The penalty is the largest ever imposed under the legislation, and is more than twice the previous maximum.
Xanga was charged with allowing children under 13 to sign up for accounts, and disclosing personal information about them without first notifying their parents.
"Xanga.com collected, used and disclosed personal information from children under the age of 13 without first notifying parents and obtaining their consent, " the FTC said in a statement.
"The penalty is the largest ever assessed by the FTC for a Coppa violation, and is more than twice the next largest penalty."
While Xanga's sign-up form stated that children under 13 were not allowed to join, those entering birth dates corresponding to an age under 13 were still able to create accounts. Over 1.7 million accounts were created by users under the required age.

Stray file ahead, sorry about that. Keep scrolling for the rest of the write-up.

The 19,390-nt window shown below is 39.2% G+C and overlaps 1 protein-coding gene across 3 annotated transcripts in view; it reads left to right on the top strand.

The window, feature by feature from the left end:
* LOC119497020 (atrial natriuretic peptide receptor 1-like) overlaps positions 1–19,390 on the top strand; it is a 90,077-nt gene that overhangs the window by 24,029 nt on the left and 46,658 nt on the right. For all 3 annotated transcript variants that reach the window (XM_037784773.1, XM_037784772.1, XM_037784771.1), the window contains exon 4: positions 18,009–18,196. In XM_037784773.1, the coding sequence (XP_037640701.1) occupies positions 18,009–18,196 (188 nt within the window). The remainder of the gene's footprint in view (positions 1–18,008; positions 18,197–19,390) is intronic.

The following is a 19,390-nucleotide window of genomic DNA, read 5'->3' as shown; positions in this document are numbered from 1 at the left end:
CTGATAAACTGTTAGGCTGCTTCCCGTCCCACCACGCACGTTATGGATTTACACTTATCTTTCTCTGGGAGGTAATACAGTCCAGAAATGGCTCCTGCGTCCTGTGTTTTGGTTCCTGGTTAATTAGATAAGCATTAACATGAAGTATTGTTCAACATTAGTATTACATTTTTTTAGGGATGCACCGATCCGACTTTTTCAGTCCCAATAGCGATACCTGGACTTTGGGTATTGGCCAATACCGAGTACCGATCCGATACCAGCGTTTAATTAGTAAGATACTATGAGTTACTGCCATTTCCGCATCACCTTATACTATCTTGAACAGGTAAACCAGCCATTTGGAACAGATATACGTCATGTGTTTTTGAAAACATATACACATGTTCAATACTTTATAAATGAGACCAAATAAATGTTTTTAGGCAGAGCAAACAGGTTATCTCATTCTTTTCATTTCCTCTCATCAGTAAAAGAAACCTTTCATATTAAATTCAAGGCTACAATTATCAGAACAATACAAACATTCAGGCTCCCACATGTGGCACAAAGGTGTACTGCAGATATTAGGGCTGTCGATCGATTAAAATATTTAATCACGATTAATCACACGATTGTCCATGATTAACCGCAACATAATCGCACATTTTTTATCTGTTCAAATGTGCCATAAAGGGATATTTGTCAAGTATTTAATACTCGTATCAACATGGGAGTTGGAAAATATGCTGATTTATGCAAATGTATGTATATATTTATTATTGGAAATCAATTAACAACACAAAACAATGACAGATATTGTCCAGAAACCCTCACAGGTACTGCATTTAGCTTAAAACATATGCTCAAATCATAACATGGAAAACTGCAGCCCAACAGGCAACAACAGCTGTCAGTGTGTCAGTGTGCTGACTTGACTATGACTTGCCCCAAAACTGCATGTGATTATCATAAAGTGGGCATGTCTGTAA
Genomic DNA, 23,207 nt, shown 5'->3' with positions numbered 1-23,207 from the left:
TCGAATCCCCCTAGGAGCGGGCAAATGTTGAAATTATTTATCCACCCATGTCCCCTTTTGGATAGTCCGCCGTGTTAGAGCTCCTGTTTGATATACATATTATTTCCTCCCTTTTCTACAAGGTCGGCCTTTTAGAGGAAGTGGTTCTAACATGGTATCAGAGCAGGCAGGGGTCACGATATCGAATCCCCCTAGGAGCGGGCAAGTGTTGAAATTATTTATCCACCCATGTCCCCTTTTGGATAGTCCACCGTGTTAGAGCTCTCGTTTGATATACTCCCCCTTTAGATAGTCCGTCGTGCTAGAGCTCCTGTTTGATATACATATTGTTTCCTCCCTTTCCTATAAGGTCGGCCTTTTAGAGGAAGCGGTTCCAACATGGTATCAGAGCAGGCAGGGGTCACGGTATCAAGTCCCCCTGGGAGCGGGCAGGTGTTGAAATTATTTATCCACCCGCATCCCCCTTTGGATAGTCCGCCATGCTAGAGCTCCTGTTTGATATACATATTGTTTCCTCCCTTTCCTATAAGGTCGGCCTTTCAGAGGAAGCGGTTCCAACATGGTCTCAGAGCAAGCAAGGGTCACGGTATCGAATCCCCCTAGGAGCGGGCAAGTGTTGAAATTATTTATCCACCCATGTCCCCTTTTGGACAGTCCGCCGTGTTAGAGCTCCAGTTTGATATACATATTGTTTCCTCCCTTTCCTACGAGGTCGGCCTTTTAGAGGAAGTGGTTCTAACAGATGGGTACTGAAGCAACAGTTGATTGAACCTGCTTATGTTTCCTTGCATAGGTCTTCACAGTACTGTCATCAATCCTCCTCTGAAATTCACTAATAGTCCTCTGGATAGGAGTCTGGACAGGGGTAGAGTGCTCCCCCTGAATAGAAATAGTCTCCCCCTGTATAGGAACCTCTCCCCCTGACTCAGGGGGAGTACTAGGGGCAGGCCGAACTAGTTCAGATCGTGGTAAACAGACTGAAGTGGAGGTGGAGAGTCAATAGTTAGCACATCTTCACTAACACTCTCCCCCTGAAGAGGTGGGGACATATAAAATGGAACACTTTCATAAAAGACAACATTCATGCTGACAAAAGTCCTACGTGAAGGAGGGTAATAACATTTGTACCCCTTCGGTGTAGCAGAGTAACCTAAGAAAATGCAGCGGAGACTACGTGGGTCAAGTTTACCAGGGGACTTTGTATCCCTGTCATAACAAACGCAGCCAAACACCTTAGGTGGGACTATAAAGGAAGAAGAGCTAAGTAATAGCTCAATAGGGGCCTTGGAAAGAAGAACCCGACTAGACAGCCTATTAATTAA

"Protecting kids' privacy online is a top priority for America's parents, and for the FTC," said FTC chairman Deborah Platt Majoras.
"Coppa requires all commercial websites, including operators of social networking sites like Xanga, to give parents notice and obtain their consent before collecting personal information from kids they know are under 13. A $1m penalty should make that obligation crystal clear."
John Hiler, chief executive at Xanga.com, said: "Before these issues came to our attention, Xanga had in place a registration system intended to screen out underage users reflecting our longstanding policy that no one under 13 is allowed to create an account.
"That system was inadequate because users were able to initially indicate that they were at least 13 years old when registering for the site, and then afterwards post a younger age on their profile.
"Because of our commitment to making the site safer for our members, we have since instituted a stronger, more comprehensive safety and compliance programme. "
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